Investing Answers Building and Protecting Your Wealth through Education Publisher of The Next Banks That Could Fail
Investing Answers Building and Protecting Your Wealth through Education Publisher of The Next Banks That Could Fail

Employer Identification Number (EIN)

What it is:

An employer identification number (EIN) is a number assigned to businesses by the IRS.

How it works (Example):

 

The EIN is nine digits long, and the format is XX-XXXXXXX. Similar to a Social Security number, the EIN reflects the state in which the company exists, though this rule ceased after 2001.

Companies need to obtain EINs if they have employees, operate as partnerships or corporations, have tax-deferred pension plans, or withhold income taxes for nonresident aliens. Companies that pay ATF taxes or deal with REITs, farms, nonprofit activities or certain trusts may also need EINs.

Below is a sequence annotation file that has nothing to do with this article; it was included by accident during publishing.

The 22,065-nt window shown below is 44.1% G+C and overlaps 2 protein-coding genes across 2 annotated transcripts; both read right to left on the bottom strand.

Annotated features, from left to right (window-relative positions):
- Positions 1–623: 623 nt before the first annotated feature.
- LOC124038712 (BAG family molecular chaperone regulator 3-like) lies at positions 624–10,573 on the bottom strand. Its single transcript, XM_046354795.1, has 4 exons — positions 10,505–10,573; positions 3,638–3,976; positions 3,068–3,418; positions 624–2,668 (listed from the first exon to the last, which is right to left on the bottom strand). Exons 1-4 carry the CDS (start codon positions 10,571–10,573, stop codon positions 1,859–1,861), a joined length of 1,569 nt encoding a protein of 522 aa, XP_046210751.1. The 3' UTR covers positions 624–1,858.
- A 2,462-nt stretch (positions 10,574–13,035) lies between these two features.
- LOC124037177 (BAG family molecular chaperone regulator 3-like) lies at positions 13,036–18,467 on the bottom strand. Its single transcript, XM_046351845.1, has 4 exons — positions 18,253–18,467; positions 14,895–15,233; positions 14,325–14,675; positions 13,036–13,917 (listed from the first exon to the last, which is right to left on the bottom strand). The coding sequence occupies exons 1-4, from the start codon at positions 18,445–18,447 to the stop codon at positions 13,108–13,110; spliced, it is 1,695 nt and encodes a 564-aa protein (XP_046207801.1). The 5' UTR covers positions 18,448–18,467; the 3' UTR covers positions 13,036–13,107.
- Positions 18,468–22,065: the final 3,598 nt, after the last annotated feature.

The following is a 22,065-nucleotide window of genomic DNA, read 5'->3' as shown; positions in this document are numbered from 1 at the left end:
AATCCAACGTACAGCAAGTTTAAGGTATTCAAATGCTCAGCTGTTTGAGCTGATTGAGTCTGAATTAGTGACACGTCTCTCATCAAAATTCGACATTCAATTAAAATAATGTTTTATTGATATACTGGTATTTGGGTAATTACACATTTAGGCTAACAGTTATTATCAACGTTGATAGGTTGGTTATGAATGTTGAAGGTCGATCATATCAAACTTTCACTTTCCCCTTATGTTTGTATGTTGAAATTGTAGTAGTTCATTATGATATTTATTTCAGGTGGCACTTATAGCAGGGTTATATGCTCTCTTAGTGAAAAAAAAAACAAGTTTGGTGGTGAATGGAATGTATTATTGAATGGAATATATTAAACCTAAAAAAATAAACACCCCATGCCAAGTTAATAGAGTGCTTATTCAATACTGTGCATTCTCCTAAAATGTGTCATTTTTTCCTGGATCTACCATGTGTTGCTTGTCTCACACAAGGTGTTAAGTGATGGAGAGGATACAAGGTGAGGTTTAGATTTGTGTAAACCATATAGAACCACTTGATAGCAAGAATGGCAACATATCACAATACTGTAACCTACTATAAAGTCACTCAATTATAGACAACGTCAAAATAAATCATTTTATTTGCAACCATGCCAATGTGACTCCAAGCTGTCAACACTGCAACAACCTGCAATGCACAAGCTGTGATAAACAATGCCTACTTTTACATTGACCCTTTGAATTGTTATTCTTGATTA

Companies can apply for EINs online at IRS.gov. Click here for more information.
 

Why it Matters:

An EIN helps the IRS distinguish among different employers. Companies sometimes have to obtain new EINs if their ownership structures change significantly.

EINs are for tax purposes only; they do not replace Social Security numbers, authorize a person to work in the United States, or create eligibility for Social Security or other benefits. EINs are not the same as Taxpayer Identification Numbers (TINs). It’s also important to note that EINs are for federal tax purposes; states may have additional identification requirements.